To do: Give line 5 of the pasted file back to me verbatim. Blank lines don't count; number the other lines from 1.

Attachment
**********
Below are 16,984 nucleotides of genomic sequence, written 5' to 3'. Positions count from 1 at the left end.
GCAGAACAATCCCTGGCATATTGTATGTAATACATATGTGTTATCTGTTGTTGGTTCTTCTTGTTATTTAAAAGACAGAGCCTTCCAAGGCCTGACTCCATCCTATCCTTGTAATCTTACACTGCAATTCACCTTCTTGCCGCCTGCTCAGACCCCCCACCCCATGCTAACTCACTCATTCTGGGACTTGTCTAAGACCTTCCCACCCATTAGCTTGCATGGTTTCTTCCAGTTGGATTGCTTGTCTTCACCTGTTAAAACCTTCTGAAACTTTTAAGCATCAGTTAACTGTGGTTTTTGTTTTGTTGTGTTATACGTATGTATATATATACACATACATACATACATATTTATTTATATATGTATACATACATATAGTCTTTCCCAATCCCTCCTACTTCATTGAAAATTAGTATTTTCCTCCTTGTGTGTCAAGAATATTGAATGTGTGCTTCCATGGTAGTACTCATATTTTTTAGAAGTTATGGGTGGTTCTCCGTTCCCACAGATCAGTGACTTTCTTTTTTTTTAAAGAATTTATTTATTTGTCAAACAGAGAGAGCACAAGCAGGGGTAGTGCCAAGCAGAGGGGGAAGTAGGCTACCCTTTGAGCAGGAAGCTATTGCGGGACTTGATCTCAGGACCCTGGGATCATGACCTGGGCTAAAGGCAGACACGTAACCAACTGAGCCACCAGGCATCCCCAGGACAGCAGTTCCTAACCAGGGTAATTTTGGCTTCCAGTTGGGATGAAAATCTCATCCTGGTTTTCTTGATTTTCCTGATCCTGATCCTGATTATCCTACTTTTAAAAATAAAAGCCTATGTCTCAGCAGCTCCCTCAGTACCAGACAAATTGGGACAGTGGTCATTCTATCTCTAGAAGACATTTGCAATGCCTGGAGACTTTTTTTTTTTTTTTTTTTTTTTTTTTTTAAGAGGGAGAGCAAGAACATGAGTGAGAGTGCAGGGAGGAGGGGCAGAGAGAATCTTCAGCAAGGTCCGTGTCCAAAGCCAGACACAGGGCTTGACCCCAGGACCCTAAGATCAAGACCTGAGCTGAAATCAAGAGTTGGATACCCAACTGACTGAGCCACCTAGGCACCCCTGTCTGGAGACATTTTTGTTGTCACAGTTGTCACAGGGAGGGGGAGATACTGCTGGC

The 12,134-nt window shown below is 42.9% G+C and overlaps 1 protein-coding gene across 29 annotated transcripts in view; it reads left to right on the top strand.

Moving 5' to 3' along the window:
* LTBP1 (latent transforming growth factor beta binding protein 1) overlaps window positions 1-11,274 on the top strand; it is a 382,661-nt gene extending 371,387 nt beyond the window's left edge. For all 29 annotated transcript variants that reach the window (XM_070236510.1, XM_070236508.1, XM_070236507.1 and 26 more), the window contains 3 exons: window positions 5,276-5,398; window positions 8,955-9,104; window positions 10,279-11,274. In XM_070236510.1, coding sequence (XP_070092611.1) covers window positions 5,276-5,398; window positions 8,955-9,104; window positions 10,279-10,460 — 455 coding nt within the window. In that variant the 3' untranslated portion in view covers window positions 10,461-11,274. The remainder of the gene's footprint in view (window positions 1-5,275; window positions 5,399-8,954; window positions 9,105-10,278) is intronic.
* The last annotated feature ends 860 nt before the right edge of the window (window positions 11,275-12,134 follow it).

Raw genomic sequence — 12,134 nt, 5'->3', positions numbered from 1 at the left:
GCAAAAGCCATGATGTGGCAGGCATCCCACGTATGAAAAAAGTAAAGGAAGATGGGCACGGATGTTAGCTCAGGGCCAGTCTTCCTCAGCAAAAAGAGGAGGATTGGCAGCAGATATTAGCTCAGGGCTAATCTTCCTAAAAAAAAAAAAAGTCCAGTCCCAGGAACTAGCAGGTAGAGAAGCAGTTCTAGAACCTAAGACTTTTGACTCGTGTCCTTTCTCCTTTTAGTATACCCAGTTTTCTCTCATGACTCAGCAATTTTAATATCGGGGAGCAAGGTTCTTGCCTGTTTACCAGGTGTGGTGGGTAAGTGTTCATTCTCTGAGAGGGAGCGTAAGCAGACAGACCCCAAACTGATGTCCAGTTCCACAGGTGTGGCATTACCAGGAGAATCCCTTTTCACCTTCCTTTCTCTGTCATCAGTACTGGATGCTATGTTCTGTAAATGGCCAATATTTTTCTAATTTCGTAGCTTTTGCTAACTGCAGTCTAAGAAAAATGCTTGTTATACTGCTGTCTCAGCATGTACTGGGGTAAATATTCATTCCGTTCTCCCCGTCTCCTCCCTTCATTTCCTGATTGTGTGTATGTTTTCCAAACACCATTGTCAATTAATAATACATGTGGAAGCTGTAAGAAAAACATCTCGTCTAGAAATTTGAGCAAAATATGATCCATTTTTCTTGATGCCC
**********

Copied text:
* LTBP1 (latent transforming growth factor beta binding protein 1) overlaps window positions 1-11,274 on the top strand; it is a 382,661-nt gene extending 371,387 nt beyond the window's left edge. For all 29 annotated transcript variants that reach the window (XM_070236510.1, XM_070236508.1, XM_070236507.1 and 26 more), the window contains 3 exons: window positions 5,276-5,398; window positions 8,955-9,104; window positions 10,279-11,274. In XM_070236510.1, coding sequence (XP_070092611.1) covers window positions 5,276-5,398; window positions 8,955-9,104; window positions 10,279-10,460 — 455 coding nt within the window. In that variant the 3' untranslated portion in view covers window positions 10,461-11,274. The remainder of the gene's footprint in view (window positions 1-5,275; window positions 5,399-8,954; window positions 9,105-10,278) is intronic.